Why I’m A Good Hire

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How I feel when I try to brag about myself… Has to be done, though. 😛

 

21,500. That’s the number of students who will be graduating within the media and communications field in this country, according to Stats Canada.

Another one hundred and four thousand will be graduating in the larger business management and public administration context.

That is tough competition. If there’s anything I’ve learned in the last year, it’s that there’s quite a demand for intelligent workers with strong writing skills, persuasive presentation abilities, and a distinct voice.

This demand is met by quite a bustling supply of graduates, enthusiastic and eager, ready to give work tasks their all. As entry-level students, we all have similar skills, at least on paper. We have the writing skills. We have the critical thinking skills. And thanks to experiences such as these, we have the presentation skills.

However, I am here to tell you exactly why I am a fantastic candidate for a position within this field. While I believe everyone has something to offer the world, I offer a unique blend of raw talent, self-awareness, and resilience that every organization would benefit from. I want to tell you today THREE of the MAIN reasons why you should hire me.

  • Firstly, I am at the core a storyteller. I am deeply aware that creating meaningful content is at the core of what we do as PR professionals. I don’t take that responsibility lightly. Whether I’m writing a 140-character Tweet or designing a newsletter, I never lose sight of the incredible opportunity to communicate to my audience. I am intently aware that every part of this interaction counts and either builds credibility and trust in the audience or destroys it. This kind of inherent understanding and storytelling capability is what makes me a committed communicator.
  • Secondly, I have a very broad perspective which informs my point of view and strengthens my work. For example, I have lived in four countries, speak three languages fluently and originate from a drastically different culture. I remember arriving in each country for the first time, and recognizing that from this moment on, nothing would ever be the same. I had to learn the new slang, new language, new ways of being myself. I had to learn how to survive.
    This early forays into huge life changes have led me to develop grit. Over my life, I’ve displayed courage and resolve in situations I had no expertise in. Like, for example, just this past winter, I backpacked solo in Europe. Though it was fun, the experience was far from a lazy vacation –  It was work. I learned so much about the principles of how to survive and thrive in new and unusual situations. Since then, I’ve realized just how much my unique and broad perspective has been a strength. While sometimes, I feel like the odd one out, this varied vision of the world has been such a gift for me.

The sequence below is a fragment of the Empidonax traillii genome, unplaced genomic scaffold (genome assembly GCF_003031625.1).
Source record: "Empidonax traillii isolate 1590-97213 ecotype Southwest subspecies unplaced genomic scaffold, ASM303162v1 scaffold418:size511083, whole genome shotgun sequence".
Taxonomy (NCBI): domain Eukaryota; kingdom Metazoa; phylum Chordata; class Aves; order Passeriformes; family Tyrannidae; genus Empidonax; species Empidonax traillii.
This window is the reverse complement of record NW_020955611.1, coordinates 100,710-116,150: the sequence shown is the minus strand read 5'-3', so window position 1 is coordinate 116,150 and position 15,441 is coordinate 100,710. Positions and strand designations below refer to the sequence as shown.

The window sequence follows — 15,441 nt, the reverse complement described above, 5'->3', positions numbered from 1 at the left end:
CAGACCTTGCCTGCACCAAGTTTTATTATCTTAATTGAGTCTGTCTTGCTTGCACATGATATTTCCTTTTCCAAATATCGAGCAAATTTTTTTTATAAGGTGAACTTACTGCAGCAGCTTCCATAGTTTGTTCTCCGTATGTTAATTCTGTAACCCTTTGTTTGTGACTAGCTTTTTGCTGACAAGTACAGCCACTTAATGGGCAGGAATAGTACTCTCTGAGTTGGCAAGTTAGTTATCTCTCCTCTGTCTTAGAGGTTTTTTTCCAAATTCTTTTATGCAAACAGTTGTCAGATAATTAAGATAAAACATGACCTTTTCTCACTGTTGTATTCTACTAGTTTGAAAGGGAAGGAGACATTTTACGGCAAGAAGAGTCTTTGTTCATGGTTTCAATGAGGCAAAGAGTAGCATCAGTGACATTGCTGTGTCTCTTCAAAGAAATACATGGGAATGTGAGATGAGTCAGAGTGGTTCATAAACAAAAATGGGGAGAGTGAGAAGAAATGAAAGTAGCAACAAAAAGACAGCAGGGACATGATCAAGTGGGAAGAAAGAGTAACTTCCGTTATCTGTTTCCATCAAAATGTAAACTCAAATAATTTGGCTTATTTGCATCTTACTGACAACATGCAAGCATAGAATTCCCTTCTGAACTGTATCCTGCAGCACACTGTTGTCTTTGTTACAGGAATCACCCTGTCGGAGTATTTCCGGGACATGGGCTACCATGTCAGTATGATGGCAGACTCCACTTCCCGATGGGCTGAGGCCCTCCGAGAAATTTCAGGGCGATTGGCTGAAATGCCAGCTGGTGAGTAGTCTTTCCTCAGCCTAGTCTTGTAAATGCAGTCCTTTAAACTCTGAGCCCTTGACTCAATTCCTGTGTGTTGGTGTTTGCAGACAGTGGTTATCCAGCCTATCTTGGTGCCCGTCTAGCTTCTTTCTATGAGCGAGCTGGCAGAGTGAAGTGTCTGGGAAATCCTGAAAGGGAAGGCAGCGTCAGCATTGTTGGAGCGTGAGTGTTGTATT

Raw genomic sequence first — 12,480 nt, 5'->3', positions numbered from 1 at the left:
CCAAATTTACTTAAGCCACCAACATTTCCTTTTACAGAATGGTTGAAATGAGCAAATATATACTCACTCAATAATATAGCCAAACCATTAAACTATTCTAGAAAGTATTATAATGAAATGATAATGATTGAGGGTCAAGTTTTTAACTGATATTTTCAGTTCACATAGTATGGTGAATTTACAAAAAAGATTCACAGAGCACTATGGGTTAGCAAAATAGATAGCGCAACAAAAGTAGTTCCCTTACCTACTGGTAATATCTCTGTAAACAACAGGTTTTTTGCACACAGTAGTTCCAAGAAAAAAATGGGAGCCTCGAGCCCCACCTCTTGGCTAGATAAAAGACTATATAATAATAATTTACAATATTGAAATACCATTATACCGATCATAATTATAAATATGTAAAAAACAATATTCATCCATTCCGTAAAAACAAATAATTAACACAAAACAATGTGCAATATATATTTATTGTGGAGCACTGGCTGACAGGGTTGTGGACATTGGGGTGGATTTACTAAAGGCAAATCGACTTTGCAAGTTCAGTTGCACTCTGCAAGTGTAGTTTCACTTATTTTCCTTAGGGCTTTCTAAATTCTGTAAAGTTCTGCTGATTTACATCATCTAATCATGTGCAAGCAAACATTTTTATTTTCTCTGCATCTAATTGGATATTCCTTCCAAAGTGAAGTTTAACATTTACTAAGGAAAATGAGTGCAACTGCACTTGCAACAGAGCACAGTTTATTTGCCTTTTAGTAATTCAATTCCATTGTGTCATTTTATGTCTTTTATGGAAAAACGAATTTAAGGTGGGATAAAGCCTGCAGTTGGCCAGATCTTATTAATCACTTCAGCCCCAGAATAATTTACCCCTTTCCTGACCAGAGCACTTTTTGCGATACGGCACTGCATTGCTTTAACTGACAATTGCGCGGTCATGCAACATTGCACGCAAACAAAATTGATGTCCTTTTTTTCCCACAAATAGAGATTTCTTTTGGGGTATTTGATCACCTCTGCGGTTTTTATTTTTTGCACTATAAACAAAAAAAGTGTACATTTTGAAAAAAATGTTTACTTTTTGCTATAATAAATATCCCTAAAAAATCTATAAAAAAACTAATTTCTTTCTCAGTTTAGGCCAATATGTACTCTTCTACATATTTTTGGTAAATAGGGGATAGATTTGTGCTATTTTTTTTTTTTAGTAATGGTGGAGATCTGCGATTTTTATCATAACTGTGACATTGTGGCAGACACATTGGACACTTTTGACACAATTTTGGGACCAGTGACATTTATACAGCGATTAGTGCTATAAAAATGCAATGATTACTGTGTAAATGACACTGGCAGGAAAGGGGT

I see things differently than everyone else, and it’s people like me you can count on things need to be shaken up.

 

And now, for my last point. No, I’m not going to end this with the fact that I’m a strong listener – which I am. And no, It’s not that I’ve already gained strong experience in this field – which yes, I have. It’s not that I’m a hard and tireless worker – something I’ve proven to myself and others many times. It’s something much bigger than that – maybe something that will surprise you.

 

  • It’s that I’ve always realized, quickly, exactly where I didn’t belong and what I truly sucked at. Now, this is important: it’s not just important for professionals to know their strengths and work with them… People need to be able to identify exactly what their natural weaknesses are, and what environments are toxic for them. As a professional looking to sell myself, why would I possibly end in such a negative tone? Because I believe this is one of the most important traits of a strong communicator. Truth is, every company would benefit from an employee who is self-aware and willing to be vulnerable enough to spot their own issues.They also benefit from an employee that knows exactly what kind of environment works for them. It’s only through recognizing both your strengths AND your weaknesses that you become a well-rounded communicator. If I didn’t develop this ability quickly, I would not be the kind of communicator every organization needs: one who knows her own brand, who knows exactly how her brand thrives, and how to work effectively with her strengths to avoid minefields and pitfalls.  

 

 It’s been a real joy expressing exactly what makes me a strong communications professional. I’ve told you how at the core, I’m a storyteller, and how I recognize that this is central to any job in communications. I’ve spoken to my background and experiences, which have helped me develop grit and a strong, broad perspective. And finally, I’ve told you that I know myself deeply: I know exactly the ways in which I suck and what environments are just not right for me. In this pool of candidates that all have similar qualifications, backgrounds, and experiences, how do I know that I am an excellent resource? These reasons, while being a little untraditional, and perhaps out of the box, are what I believe truly make me a stand-out.

So….When do I start?

 

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